An assessment may be done for the following reasons:
- To find out whether the child has a special learning need.
- To identify child’s current capabilities, skills, and needs.
- To find out how those special learning needs affect child’s ability to
learn and function in school.
- To identify appropriate programming and services that will meet the child’s
Following criteria can be used to identify the learning or behavioural issues if any:
- Difficulty to hold a book correctly and turn the pages front to back
- Difficulty to know some upper and lowercase letters and understand the letters for sounds
- Difficulty to identify his/her name
- Difficulty to hold a crayon
- Doesn’t scribble
- Inappropriate pressure on the crayon/pencil
Language Development –
- Vocabulary less than 2, 0000- 4, 0000 words
- Difficulty to make complex sentences (6-7 words)
- Lack of inquisitiveness
- Difficulty to name colours and shapes
- Unable to recite a poem or story on his/her own
Physical Development –
- Difficulty to walk heel to toe and run
- May not be able to climb stairs
- Difficulty throwing/ catching/ kicking a ball
- Difficulty to stand on one foot for four or five seconds
- Unable to draw simple shapes, use scissors and string beads
- Difficulty dressing, undressing and brushing teeth
Cognitive Development –
- Unable to tell the age and address
- Lower attention span
- Difficulty identifying the differences/ similarities between two objects
Social and Emotional Development –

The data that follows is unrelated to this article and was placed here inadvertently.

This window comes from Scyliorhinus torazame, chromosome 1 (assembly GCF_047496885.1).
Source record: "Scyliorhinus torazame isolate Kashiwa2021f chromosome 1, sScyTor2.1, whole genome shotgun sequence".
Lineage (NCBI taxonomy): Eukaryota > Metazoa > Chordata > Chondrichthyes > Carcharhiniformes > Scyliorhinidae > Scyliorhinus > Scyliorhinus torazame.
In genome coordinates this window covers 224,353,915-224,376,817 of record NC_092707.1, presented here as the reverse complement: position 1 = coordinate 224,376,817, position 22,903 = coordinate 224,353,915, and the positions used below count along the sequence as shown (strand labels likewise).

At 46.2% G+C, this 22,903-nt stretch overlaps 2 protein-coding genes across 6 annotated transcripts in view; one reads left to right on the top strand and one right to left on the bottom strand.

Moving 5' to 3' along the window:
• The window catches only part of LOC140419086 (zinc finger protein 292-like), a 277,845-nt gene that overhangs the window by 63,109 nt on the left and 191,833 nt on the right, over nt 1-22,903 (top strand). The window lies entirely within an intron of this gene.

- Difficulty to follow simple rules
- May not initiate play with others
- Doesn’t enjoy imaginative play
- Poor self-confidence and independence
In conclusion, every child learns in a different way. Thus above areas need to be observed with the consent of other caregivers at home and school. Also, the consistency and frequency of the above needs to be considered. The ability to identify these problems during the first 4 years of life provides the unique opportunity to intervene as early as possible and to prevent more severe problems from occurring in early childhood and later in life.
Mrs. Vaishnavi Sawant: Senior Counselling Psychologist,Lodha World School
Currently working in Lodha World School as a senior counselling psychologist. Has worked as a lecturer in K.V. Pendharkar College for the subject of Psychology. Has worked as senior counselling psychologist in Child Rehabilitation Centre – Testing and assessment, counselling sessions with children and parents, workshops and seminars. Was a Consultant and Counselling Psychologist in Asmita Special School. Has persued P.G.D.C – Prafulta Psychological Services, Don Bosco Matunga. Presented a research paper on Creativity and Education at National Psychological Association Pondicherry 2017-18. Has conducted individual workshops and seminars in schools and colleges for Teach for India (Initiative by Times of India). Currently perusing B.Ed. course.